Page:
Allowable expenses are those costs incurred in maintaining and repairing a property, but not for making capital improvements. This includes costs associated with buying a property in an abandoned or run-down state, or when the owner is not in a position to rent it out. If the allowable expenses exceed the rental income, the owner will have a loss that can only be offset with profits from the same rental business in future years. The main real estate expense for most people is the mortgage payment. The interest portion of the mortgage payment is eligible for relief, but not the repayment portion.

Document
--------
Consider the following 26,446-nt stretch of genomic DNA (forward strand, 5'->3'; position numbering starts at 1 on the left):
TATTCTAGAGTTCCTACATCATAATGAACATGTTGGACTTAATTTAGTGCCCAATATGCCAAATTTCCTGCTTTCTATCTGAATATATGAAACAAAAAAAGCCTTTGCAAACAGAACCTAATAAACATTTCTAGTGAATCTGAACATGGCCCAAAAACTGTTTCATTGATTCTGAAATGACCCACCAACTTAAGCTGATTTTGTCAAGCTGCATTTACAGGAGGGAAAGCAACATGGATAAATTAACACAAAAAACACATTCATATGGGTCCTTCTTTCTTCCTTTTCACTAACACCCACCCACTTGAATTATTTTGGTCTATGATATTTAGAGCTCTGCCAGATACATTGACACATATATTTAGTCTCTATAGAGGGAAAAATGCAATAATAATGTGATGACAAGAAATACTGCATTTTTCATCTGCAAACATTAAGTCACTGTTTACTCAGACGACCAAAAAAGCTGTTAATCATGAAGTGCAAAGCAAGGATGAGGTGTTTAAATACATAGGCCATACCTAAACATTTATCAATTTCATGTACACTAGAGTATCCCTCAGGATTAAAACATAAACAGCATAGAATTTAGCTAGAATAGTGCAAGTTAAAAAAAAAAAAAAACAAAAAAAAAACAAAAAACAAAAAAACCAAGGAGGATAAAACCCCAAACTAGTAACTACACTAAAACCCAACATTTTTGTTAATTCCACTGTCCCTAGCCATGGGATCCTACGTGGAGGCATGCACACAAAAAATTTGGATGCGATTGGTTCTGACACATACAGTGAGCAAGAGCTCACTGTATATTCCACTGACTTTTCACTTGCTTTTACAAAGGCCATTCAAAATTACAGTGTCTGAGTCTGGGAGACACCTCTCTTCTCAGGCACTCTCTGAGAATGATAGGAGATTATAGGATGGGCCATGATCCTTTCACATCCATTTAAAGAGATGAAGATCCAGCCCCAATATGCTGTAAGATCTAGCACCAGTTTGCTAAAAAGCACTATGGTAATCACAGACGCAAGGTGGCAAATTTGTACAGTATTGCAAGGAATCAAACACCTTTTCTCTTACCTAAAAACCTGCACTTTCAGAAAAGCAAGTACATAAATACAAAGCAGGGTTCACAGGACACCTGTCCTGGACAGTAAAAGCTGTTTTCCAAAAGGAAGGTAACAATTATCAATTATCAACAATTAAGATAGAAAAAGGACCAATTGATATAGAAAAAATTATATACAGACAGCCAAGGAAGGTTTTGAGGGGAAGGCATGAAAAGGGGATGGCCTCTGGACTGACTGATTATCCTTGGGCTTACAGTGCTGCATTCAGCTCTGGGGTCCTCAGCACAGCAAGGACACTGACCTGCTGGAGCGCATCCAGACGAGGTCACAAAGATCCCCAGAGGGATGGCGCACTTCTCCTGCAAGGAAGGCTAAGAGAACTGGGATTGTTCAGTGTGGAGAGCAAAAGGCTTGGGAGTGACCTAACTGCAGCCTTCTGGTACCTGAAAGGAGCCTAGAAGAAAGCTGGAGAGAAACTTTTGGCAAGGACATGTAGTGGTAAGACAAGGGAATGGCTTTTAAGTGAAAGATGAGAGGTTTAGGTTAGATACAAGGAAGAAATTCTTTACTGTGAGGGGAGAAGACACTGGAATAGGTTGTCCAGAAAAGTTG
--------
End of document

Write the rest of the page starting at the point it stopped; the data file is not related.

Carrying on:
The rules are changing, and now homeowners receive a tax credit based on 20% of their mortgage interest payments, which is less generous than the old system. The allowance is designed to prevent people with low rental income from having to declare and pay taxes on that income. It could also force some homeowners to enter a tax bracket, since they must declare the income used to pay the mortgage on their tax return. Mortgage settlement fees can also qualify as relief if they are paid in advance or added to the cost of the mortgage. If you rent a furnished property and have enough furniture so that the tenant can live there without providing anything else, you are allowed a deduction of 10% of the gross rent for the cost of furniture and equipment. If you increase your mortgage loan for your buy-to-rent property, you may be able to treat the interest on the additional loan as an expense on income or get an income tax relief, as long as the additional loan goes wholly and exclusively to the leasing company. If you are traveling to your property, check it out, give instructions to the builders, visit the leasing agent and then travel back; the cost of the trip is allowed.